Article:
Writing Process; Getting it All Out

Writing Process; Getting it All Out

A friend recently asked me about the process I use when writing my novels. As promised, here’s the second half (first post here).

Step 4: Outlining
Once you have all the pieces of your puzzle, it’s time to start putting them together. This will be the first, rudimentary draft of your story. When you put a puzzle together, you start with the straight edged pieces. They form the backbone for putting the middle together. An outline gives your novel a rigid structure to fit into. Without it, things will wobble and fall apart.

I used to skip the outline step altogether and just start writing. The story, I thought, will form as I go. While this is true, it rarely forms in order. If you don’t write the details down when you think of them, you’ll likely forget them by the time you get to them. If you try to write things out of order, you risk the story not making sense when you put it together in the proper order. If you’re trying to write a part of the story that hasn’t yet formed, you might just meander and not actually accomplish anything. Outlining is the final stage of that thought process, putting all the nebulous ideas that form the story together into a solid form.

The form the outline takes is up to the individual. J.K Rowling used what she called plot sheets, which she apparently hand-wrote. Some writers like to draw a timeline. Unless you have a dry erase board that no one’s going to screw with, I recommend a digital format. Without the ability to edit something easily, you might decide not to make the effort. Drawing lines all over the place on a timeline you don’t want to completely rewrite will be messy and confusing. In the digital world, edits are as quick as drag and drop. Mistakes can be fixed with an easy ‘undo’ command. Edits in the outline stage are worthwhile because they’re going to save you a lot of trouble when you hit the editing stage. It’s much easier to move a scene or change its purpose before you write it.

Despite my description of the outline as a rigid structure, you don’t want it to be concrete. The outline has to be fluid. As the story develops, it will change. Pieces may slide up and down the timeline. Purposes may change. Some scenes may have to be cut. It’s easier to do this while they’re single sentences on a page than it is when you’ve devoted three hours to a beautiful, well-written scene you then discover serves no purpose. It hurts to cut that prose. It’s painless to erase the sentence describing what might happen.

My outlines are nothing fancy. I tend to think of the structure of the novel (What are the natural breaks in the story? Will they become parts which are later subdivided? Or just chapters? Are they named?). Then I write a description of what happens at the widest division of the novel. Most of my novels so far have three parts, so I write a brief description of the plot for each part of the novel. Then I slowly zoom in, writing a few sentences about what will happen in each chapter. As the plot takes form and shape in my mind, I write a few sentences for each scene that will appear in each chapter. I often have to move scenes earlier or later in the book to make sure the plot makes sense.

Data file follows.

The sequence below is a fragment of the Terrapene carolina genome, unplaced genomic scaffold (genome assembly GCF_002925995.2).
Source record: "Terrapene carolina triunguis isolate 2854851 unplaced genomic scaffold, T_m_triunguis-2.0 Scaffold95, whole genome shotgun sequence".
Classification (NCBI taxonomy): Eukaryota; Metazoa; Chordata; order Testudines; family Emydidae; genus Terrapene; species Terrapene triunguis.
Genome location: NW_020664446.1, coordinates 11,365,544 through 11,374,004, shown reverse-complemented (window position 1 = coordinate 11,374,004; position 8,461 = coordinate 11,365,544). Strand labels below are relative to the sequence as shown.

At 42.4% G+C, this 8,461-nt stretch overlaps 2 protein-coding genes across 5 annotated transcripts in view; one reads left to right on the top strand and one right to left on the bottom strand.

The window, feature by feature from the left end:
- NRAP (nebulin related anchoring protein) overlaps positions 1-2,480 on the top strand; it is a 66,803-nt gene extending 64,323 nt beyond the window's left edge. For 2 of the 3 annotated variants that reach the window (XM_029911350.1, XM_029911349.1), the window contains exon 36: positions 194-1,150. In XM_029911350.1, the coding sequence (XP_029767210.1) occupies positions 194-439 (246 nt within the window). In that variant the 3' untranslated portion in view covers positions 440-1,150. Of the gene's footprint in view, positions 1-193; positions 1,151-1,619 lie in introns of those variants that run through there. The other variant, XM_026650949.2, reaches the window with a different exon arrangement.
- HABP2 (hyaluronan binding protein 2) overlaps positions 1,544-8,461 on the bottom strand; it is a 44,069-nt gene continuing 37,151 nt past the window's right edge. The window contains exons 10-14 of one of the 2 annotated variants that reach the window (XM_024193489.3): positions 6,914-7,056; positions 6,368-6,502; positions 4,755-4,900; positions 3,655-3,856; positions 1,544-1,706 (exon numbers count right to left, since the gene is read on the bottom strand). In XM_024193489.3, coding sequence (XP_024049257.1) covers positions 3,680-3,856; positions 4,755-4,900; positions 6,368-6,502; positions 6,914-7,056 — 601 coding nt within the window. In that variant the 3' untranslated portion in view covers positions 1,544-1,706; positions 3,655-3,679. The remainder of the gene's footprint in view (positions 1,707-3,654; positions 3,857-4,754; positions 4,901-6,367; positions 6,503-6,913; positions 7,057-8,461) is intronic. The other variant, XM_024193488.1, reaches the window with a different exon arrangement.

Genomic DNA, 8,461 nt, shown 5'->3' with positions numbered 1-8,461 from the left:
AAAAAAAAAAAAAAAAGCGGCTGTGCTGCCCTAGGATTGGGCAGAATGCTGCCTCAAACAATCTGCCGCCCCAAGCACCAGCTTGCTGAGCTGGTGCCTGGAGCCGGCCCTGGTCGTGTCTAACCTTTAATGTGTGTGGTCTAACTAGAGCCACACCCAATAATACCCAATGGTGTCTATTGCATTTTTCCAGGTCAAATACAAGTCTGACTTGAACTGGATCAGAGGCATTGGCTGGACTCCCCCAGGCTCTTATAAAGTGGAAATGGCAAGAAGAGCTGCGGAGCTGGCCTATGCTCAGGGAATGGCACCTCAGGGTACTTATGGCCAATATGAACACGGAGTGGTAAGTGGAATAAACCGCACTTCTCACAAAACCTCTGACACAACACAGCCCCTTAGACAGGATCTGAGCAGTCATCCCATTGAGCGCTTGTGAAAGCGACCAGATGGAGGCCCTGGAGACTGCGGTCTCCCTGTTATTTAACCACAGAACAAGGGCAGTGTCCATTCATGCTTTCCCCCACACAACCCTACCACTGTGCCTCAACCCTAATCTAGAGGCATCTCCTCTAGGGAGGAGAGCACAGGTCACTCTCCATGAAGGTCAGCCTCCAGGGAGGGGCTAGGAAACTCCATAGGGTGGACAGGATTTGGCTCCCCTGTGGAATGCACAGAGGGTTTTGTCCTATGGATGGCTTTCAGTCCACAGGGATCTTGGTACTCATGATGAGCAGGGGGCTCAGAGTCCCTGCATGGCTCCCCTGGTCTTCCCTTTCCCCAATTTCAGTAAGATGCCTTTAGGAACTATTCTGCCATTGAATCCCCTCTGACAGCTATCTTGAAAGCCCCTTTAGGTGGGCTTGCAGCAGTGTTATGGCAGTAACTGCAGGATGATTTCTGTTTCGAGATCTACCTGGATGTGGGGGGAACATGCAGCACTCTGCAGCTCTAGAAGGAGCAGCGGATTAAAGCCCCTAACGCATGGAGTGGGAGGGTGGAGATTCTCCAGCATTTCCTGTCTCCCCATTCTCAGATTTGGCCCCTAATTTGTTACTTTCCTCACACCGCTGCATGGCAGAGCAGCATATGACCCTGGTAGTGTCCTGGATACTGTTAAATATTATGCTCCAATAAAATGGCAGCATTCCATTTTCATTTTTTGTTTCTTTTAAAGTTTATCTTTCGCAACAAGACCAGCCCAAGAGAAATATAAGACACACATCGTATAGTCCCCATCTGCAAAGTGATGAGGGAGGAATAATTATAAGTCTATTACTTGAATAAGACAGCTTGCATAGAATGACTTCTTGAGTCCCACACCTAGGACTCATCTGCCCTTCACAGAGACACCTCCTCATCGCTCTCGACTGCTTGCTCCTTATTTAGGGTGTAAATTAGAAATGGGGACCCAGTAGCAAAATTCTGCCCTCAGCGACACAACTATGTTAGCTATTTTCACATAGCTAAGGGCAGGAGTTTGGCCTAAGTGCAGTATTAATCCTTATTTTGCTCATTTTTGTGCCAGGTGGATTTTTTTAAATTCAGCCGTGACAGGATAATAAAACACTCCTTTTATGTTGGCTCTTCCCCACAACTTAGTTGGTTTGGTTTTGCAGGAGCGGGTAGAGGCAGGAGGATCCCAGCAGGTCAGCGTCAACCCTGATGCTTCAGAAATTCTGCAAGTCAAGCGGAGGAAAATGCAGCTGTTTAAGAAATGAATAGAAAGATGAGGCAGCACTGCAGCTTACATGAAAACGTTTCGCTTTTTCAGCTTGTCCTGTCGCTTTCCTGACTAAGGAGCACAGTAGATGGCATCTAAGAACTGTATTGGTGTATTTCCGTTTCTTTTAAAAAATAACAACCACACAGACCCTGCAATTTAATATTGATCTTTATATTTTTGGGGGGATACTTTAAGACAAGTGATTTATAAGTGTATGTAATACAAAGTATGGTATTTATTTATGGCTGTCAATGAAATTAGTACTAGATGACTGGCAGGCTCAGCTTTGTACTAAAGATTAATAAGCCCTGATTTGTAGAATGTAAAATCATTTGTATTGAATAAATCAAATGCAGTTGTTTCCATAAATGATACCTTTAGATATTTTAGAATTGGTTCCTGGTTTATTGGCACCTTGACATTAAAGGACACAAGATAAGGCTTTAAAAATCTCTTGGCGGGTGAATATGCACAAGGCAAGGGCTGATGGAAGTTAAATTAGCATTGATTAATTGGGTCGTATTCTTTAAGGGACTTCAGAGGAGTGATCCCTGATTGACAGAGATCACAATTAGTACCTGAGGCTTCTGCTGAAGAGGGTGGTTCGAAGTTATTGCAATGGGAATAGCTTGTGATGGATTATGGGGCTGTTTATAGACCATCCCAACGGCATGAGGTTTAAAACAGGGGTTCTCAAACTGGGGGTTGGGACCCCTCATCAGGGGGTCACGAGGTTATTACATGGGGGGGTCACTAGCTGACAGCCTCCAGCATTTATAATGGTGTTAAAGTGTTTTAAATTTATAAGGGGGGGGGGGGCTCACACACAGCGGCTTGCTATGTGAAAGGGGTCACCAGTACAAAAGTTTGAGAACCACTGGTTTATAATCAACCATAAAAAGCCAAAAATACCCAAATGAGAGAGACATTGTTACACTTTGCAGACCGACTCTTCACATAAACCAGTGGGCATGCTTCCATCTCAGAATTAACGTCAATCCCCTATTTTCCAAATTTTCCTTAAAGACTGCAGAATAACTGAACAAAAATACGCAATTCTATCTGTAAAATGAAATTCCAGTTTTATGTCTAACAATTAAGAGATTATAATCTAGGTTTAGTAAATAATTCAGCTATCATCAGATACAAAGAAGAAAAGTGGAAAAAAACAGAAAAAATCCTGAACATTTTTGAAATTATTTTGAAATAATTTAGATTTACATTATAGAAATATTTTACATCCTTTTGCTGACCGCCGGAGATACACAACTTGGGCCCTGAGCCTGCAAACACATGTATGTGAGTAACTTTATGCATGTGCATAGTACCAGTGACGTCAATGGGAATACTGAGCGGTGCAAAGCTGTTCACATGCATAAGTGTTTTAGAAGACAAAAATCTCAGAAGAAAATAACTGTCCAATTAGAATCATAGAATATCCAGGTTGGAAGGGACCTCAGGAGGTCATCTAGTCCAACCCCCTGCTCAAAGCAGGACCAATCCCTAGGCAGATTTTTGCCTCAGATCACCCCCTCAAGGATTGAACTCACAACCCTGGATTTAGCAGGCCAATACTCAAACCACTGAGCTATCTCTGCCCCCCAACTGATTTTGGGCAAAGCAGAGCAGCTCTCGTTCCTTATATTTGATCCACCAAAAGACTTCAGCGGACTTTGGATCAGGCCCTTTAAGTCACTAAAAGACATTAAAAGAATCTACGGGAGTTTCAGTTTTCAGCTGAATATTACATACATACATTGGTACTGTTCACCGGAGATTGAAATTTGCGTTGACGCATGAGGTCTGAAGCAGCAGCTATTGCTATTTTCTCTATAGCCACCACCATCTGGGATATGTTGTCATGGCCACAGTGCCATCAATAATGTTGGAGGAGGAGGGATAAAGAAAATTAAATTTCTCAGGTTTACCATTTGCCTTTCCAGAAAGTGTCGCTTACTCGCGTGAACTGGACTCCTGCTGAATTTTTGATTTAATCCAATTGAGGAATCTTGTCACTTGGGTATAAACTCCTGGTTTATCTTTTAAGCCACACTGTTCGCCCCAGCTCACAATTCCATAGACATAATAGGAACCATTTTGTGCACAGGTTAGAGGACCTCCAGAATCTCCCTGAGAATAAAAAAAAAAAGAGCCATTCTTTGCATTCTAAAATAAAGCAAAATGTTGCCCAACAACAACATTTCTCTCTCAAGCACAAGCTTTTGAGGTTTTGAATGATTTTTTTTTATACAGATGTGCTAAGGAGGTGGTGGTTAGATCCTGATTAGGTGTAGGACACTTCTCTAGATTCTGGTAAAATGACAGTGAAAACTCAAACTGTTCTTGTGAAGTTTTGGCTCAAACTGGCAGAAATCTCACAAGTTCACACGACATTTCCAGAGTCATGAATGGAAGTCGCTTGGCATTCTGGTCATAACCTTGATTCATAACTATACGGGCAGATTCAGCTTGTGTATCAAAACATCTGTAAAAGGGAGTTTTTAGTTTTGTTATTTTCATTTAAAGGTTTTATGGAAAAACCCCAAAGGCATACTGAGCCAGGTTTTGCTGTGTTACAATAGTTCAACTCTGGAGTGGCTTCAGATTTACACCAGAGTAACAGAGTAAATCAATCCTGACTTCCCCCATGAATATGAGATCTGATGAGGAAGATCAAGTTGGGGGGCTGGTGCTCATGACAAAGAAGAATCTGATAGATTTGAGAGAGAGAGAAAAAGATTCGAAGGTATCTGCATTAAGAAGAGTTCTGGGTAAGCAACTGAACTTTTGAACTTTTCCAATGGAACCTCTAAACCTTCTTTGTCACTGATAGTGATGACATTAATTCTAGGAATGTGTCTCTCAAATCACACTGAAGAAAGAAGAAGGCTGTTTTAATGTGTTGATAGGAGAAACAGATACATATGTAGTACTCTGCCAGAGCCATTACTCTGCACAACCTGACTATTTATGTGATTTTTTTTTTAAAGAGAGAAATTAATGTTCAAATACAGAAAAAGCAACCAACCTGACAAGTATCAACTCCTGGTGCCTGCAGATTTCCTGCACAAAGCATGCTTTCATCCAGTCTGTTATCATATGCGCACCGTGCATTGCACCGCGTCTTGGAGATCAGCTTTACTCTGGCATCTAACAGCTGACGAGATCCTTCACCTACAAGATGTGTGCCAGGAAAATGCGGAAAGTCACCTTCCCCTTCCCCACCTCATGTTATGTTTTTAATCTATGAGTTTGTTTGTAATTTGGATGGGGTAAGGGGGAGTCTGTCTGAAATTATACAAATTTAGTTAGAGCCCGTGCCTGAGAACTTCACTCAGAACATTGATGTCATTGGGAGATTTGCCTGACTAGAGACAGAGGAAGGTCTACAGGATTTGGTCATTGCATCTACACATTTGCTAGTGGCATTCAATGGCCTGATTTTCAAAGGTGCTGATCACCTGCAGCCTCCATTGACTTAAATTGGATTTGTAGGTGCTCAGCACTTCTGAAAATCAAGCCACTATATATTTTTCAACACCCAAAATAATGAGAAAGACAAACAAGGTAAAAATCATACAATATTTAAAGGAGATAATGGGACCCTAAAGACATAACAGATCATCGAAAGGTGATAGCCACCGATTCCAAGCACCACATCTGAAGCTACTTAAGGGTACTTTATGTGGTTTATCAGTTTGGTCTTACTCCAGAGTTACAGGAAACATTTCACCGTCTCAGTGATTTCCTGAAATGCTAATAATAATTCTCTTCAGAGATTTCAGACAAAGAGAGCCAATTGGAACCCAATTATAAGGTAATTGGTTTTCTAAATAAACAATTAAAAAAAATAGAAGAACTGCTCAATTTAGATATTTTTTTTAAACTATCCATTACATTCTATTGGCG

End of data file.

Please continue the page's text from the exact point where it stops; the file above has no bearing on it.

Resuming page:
I’ve read a lot of blogs recently about questions to ask yourself when you finish your first draft. What is your main character’s goal? What is your first plot point? How does it change your main character? I would argue you shouldn’t wait until the first draft is finished to ask those questions. Ask them now. Have I provided enough details for the plot to make sense? Have I fulfilled the goals I described for each of my characters? Do the events taking place make sense in the order I’ve put them?

True, it will be impossible to make sure everything’s right until you write the first draft. But that shouldn’t stop you from trying. Everything is easier do deal with while it’s an idea. As soon as you’ve put work into writing it, it’s going to be a lot harder to change or remove.

Step 5: Writing
Finally, we arrive at the point. Despite being the meat and potatoes of the whole process, there’s very little I can say about the writing part of the journey. Everyone writes differently. People ask me how I do it. The only answer I can give is: I just do.

For me, routine helps. If I devote the hours between 3PM and 6PM to writing, I try not to allow myself to do anything else in between. That way, if I’m not writing, I’m not accomplishing anything else either. I’m not having fun. I’m just punishing myself or wasting time. If I waste my writing time, I try to force myself to make up for it during my fun time so that, next time, I won’t waste my writing time. Eliminating distractions is useful, but breaks are also nice. I write best in the afternoon and evening. Some of my best work is done between the hours of 10 PM and 2 AM though, because it interferes with my sleep schedule, I try to avoid making that my regular work time.

I think it helps to set a reasonable writing goal and try to reach it each day. While I’m not working, and therefore trying to make writing my full-time job, I try to write a chapter each day, with a total of about 4 chapters a week (I need to leave sanity time and time to clean the house). I average about 3.5K words per day 4 days a week for about 14K words a week. When I worked full-time, I wrote much less than that. If you set unrealistic goals for yourself, you’ll get frustrated and you’ll only get in your own way. Having said that, everyone’s different. Set a goal that works for you.